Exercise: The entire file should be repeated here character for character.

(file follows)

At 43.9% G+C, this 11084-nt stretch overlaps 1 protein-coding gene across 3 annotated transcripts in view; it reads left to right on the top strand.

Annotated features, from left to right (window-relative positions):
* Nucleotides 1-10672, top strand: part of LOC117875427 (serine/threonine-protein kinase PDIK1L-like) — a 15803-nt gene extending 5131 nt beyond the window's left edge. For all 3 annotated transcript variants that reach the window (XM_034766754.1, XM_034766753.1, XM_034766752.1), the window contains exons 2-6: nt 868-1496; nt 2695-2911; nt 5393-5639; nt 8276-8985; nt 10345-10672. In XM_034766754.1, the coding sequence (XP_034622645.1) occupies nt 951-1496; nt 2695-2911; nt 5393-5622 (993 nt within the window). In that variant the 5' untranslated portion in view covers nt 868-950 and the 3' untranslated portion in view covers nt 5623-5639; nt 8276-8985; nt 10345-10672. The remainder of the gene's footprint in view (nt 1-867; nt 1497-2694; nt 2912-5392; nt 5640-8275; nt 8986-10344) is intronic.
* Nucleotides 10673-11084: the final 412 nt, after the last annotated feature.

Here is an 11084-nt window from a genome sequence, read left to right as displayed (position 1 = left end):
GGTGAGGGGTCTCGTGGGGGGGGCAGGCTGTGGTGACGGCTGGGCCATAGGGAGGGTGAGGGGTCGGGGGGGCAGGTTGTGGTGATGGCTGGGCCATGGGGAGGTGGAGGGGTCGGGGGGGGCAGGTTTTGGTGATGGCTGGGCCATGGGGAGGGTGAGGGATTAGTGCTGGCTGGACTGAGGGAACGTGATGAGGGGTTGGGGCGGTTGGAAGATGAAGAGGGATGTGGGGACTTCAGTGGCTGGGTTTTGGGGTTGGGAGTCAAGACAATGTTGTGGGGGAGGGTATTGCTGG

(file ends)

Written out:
At 43.9% G+C, this 11084-nt stretch overlaps 1 protein-coding gene across 3 annotated transcripts in view; it reads left to right on the top strand.

Annotated features, from left to right (window-relative positions):
* Nucleotides 1-10672, top strand: part of LOC117875427 (serine/threonine-protein kinase PDIK1L-like) — a 15803-nt gene extending 5131 nt beyond the window's left edge. For all 3 annotated transcript variants that reach the window (XM_034766754.1, XM_034766753.1, XM_034766752.1), the window contains exons 2-6: nt 868-1496; nt 2695-2911; nt 5393-5639; nt 8276-8985; nt 10345-10672. In XM_034766754.1, the coding sequence (XP_034622645.1) occupies nt 951-1496; nt 2695-2911; nt 5393-5622 (993 nt within the window). In that variant the 5' untranslated portion in view covers nt 868-950 and the 3' untranslated portion in view covers nt 5623-5639; nt 8276-8985; nt 10345-10672. The remainder of the gene's footprint in view (nt 1-867; nt 1497-2694; nt 2912-5392; nt 5640-8275; nt 8986-10344) is intronic.
* Nucleotides 10673-11084: the final 412 nt, after the last annotated feature.

Here is an 11084-nt window from a genome sequence, read left to right as displayed (position 1 = left end):
GGTGAGGGGTCTCGTGGGGGGGGCAGGCTGTGGTGACGGCTGGGCCATAGGGAGGGTGAGGGGTCGGGGGGGCAGGTTGTGGTGATGGCTGGGCCATGGGGAGGTGGAGGGGTCGGGGGGGGCAGGTTTTGGTGATGGCTGGGCCATGGGGAGGGTGAGGGATTAGTGCTGGCTGGACTGAGGGAACGTGATGAGGGGTTGGGGCGGTTGGAAGATGAAGAGGGATGTGGGGACTTCAGTGGCTGGGTTTTGGGGTTGGGAGTCAAGACAATGTTGTGGGGGAGGGTATTGCTGG